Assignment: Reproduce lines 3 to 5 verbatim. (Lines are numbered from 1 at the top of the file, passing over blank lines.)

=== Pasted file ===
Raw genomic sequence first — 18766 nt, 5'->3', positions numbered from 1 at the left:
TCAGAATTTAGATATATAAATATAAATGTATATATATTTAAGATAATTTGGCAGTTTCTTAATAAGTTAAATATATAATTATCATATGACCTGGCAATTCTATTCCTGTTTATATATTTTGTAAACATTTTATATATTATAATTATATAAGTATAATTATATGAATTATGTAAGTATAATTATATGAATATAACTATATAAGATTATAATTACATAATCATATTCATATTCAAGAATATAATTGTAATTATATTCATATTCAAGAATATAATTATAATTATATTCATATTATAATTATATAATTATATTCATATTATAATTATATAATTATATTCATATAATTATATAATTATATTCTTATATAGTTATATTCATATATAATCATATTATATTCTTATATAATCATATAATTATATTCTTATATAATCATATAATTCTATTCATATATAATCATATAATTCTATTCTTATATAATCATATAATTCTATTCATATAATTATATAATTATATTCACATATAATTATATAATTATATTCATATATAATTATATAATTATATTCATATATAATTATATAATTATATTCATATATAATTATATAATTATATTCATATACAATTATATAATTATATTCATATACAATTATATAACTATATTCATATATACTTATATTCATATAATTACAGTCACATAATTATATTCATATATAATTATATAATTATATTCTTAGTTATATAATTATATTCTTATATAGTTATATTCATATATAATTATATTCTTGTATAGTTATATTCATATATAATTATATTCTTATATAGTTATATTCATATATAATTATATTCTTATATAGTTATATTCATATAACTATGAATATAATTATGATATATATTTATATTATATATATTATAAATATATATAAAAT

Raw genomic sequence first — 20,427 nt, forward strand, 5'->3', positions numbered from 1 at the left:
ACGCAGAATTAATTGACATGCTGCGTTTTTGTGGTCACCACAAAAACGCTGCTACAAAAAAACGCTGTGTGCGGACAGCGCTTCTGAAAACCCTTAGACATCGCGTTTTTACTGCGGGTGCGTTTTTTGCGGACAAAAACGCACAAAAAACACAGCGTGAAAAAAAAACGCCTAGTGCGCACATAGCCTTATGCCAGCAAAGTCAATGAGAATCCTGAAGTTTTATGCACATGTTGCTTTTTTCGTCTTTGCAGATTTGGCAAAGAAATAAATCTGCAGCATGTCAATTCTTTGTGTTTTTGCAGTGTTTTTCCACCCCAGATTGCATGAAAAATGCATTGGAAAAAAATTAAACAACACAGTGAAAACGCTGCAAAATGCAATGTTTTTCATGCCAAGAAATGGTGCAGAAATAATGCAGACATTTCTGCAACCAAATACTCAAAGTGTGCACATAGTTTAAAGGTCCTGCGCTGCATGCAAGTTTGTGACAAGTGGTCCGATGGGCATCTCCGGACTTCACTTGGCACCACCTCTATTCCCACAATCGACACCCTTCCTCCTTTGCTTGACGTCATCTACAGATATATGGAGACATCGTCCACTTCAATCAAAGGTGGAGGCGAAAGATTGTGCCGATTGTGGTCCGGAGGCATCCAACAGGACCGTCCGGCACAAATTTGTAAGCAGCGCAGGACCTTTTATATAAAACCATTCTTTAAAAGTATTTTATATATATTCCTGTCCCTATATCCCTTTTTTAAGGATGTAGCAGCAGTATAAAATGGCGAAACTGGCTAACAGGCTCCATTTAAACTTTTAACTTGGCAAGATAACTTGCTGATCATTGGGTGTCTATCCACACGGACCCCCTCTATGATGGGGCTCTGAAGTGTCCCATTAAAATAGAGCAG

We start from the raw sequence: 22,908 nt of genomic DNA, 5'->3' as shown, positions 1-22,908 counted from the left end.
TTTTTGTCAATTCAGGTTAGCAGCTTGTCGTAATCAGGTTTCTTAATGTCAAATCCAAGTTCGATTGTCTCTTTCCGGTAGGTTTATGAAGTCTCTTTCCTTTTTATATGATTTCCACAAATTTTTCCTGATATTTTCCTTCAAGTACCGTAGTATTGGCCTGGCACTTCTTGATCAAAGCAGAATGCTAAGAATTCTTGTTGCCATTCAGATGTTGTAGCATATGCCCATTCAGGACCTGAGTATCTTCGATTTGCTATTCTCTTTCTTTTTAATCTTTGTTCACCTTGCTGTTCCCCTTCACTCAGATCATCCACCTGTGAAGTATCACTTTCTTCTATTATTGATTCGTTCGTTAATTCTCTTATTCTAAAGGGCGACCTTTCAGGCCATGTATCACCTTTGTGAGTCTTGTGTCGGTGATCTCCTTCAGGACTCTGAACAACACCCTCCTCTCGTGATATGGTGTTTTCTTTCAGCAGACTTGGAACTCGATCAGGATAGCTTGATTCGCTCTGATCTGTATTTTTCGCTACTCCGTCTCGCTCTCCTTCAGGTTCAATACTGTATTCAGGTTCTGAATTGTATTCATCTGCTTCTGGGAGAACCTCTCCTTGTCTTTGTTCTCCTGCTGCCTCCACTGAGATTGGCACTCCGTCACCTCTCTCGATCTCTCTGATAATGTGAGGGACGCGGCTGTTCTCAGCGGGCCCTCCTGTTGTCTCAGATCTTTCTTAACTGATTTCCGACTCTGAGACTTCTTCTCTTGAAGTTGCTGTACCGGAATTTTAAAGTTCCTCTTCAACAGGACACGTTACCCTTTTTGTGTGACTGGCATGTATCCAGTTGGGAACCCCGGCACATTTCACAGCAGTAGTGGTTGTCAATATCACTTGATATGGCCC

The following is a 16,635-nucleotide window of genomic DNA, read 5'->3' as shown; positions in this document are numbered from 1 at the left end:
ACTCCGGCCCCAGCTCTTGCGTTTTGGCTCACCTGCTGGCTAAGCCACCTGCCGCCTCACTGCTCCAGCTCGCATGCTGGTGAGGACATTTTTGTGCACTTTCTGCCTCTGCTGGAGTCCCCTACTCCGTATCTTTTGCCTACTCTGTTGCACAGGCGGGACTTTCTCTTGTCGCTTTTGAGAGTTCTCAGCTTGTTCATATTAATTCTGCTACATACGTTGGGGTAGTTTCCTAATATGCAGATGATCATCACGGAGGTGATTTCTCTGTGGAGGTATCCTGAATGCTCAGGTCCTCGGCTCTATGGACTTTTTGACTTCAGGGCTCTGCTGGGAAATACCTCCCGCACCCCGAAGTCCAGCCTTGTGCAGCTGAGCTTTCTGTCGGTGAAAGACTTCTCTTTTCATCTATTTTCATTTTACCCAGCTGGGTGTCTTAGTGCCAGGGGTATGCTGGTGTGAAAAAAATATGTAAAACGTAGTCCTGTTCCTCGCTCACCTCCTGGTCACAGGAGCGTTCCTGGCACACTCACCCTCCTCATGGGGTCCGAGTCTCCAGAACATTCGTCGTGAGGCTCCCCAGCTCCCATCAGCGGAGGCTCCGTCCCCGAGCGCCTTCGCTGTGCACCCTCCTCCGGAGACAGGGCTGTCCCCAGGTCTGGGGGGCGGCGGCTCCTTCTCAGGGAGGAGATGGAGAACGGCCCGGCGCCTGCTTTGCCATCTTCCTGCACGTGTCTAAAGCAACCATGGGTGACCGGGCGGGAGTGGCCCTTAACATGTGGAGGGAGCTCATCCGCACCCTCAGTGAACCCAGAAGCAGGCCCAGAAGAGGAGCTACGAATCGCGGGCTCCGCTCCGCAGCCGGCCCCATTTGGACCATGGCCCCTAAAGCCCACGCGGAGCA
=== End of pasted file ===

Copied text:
Raw genomic sequence first — 20,427 nt, forward strand, 5'->3', positions numbered from 1 at the left:
ACGCAGAATTAATTGACATGCTGCGTTTTTGTGGTCACCACAAAAACGCTGCTACAAAAAAACGCTGTGTGCGGACAGCGCTTCTGAAAACCCTTAGACATCGCGTTTTTACTGCGGGTGCGTTTTTTGCGGACAAAAACGCACAAAAAACACAGCGTGAAAAAAAAACGCCTAGTGCGCACATAGCCTTATGCCAGCAAAGTCAATGAGAATCCTGAAGTTTTATGCACATGTTGCTTTTTTCGTCTTTGCAGATTTGGCAAAGAAATAAATCTGCAGCATGTCAATTCTTTGTGTTTTTGCAGTGTTTTTCCACCCCAGATTGCATGAAAAATGCATTGGAAAAAAATTAAACAACACAGTGAAAACGCTGCAAAATGCAATGTTTTTCATGCCAAGAAATGGTGCAGAAATAATGCAGACATTTCTGCAACCAAATACTCAAAGTGTGCACATAGTTTAAAGGTCCTGCGCTGCATGCAAGTTTGTGACAAGTGGTCCGATGGGCATCTCCGGACTTCACTTGGCACCACCTCTATTCCCACAATCGACACCCTTCCTCCTTTGCTTGACGTCATCTACAGATATATGGAGACATCGTCCACTTCAATCAAAGGTGGAGGCGAAAGATTGTGCCGATTGTGGTCCGGAGGCATCCAACAGGACCGTCCGGCACAAATTTGTAAGCAGCGCAGGACCTTTTATATAAAACCATTCTTTAAAAGTATTTTATATATATTCCTGTCCCTATATCCCTTTTTTAAGGATGTAGCAGCAGTATAAAATGGCGAAACTGGCTAACAGGCTCCATTTAAACTTTTAACTTGGCAAGATAACTTGCTGATCATTGGGTGTCTATCCACACGGACCCCCTCTATGATGGGGCTCTGAAGTGTCCCATTAAAATAGAGCAG

We start from the raw sequence: 22,908 nt of genomic DNA, 5'->3' as shown, positions 1-22,908 counted from the left end.